A new study from UNC-Chapel Hill researchers indicates that exposure to ambient particulate matter in air pollution was associated with increased inflammatory responses in 165,675 geographically and ethnically diverse participants across the United States.
Dr. Rahul Gondalia, research collaborator and former doctoral student in the Department of Epidemiology at the University of North Carolina Gillings School of Global Public Health, is first author of a recent article in Environmental Health Perspectives titled, “Leukocyte Traits and Exposure to Ambient Particulate Matter Air Pollution in the Women’s Health Initiative and Atherosclerosis Risk in Communities Study.” Research associate professor of epidemiology Dr. Eric Whitsel is senior author of the study, and Dr. Yun Li, associate professor of biostatistics, is a co-author.
The link between cardiovascular disease and particulate matter — small liquid and solid particles found in air pollution — is well known, but the pathophysiology is still not fully understood.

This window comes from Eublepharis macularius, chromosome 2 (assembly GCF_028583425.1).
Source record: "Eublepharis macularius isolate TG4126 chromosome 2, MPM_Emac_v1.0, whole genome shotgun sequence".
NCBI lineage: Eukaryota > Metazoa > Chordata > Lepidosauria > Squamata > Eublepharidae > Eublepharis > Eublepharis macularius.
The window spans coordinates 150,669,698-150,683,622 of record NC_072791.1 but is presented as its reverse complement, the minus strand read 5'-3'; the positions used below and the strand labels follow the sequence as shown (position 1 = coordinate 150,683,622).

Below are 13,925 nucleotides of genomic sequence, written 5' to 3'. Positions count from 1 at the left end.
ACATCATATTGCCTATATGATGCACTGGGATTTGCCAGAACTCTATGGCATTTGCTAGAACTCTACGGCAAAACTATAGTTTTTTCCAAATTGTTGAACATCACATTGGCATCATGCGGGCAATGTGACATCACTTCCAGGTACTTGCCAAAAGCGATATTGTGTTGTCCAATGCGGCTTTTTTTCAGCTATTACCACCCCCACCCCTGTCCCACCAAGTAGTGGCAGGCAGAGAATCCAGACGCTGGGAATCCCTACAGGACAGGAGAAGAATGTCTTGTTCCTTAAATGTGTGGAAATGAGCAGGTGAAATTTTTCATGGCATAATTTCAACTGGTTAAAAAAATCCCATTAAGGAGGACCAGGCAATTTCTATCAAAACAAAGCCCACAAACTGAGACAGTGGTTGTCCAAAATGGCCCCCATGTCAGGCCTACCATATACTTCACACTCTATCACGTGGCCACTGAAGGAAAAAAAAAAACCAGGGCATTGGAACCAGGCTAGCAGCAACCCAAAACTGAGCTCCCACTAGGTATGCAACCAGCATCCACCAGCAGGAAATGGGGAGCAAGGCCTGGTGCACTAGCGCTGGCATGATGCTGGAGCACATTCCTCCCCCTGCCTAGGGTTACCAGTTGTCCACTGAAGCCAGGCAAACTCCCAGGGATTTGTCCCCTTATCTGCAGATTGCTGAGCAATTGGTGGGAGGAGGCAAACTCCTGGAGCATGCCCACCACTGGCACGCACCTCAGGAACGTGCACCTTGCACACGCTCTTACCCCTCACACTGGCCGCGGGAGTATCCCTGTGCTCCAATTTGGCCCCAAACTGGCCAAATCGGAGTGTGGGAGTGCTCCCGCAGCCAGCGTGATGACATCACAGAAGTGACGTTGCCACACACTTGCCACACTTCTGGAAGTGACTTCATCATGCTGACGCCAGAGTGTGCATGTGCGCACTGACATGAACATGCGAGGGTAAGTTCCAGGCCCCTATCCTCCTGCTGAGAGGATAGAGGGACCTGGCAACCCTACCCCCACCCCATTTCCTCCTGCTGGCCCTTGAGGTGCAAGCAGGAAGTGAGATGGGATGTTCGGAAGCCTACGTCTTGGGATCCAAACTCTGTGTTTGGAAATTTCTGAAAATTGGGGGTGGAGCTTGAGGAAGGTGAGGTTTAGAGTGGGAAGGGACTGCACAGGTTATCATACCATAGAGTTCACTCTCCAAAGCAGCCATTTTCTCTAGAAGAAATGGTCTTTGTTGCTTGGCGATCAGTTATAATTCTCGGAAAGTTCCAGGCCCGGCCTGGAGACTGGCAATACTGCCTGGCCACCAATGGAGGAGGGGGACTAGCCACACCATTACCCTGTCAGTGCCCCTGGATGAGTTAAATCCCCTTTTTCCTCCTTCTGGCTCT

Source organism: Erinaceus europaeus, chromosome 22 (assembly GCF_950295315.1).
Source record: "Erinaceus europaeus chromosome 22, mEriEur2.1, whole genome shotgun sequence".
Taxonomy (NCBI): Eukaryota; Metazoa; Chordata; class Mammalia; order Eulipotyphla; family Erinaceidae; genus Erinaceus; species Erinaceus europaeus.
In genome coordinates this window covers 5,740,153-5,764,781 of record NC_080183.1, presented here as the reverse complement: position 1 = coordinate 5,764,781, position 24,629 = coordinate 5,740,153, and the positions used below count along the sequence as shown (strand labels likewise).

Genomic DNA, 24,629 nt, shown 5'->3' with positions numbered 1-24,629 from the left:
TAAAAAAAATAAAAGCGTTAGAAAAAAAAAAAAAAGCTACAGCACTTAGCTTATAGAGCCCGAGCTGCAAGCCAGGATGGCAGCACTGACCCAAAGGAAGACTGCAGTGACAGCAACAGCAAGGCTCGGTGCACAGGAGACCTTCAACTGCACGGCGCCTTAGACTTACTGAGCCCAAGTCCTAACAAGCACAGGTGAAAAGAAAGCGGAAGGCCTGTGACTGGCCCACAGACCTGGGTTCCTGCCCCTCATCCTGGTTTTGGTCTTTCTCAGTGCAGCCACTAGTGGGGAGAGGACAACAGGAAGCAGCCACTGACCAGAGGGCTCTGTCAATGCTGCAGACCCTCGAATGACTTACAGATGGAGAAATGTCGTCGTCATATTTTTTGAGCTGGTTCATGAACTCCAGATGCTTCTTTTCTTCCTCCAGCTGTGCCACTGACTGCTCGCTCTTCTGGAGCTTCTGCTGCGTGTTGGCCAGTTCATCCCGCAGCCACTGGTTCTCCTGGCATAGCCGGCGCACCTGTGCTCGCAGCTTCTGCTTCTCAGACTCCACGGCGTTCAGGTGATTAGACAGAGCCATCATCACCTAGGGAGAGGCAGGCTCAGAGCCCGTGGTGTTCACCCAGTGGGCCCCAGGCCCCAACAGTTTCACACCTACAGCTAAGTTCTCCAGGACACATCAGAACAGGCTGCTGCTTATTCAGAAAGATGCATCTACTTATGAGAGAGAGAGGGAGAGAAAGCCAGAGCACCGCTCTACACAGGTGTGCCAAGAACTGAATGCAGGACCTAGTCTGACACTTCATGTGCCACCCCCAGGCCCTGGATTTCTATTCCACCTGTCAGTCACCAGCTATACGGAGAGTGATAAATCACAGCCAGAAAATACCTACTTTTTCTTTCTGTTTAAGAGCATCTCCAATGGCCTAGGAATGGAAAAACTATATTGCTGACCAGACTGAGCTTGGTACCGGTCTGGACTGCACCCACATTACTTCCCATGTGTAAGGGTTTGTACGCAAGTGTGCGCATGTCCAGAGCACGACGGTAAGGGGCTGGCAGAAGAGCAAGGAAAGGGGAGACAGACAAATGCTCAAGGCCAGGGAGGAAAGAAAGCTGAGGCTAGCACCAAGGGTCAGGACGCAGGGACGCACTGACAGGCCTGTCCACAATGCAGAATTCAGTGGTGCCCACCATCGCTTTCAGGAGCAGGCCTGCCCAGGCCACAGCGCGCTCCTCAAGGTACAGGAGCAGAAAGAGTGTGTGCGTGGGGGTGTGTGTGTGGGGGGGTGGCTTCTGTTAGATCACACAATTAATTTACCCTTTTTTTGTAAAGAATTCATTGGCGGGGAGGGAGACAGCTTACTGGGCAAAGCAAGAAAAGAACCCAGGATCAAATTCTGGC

Building on previous research, Dr. Gondalia’s team estimated the association of white blood cell traits with short- to long-duration exposure to particulate matter among participants enrolled in the Women’s Health Initiative and the Atherosclerosis Risk in Communities studies.
Their work, which estimated regional particulate matter exposure for study participants according to data from the Environmental Protection Agency (EPA), suggests that mid- to long-duration (between one month and one year) exposure to ambient particulate matter may be associated with higher white blood cell counts, which is indicative of systemic inflammatory response in the body and is linked with cardiovascular disease risk.Tags: Friday Letter Submission, Publish on January 31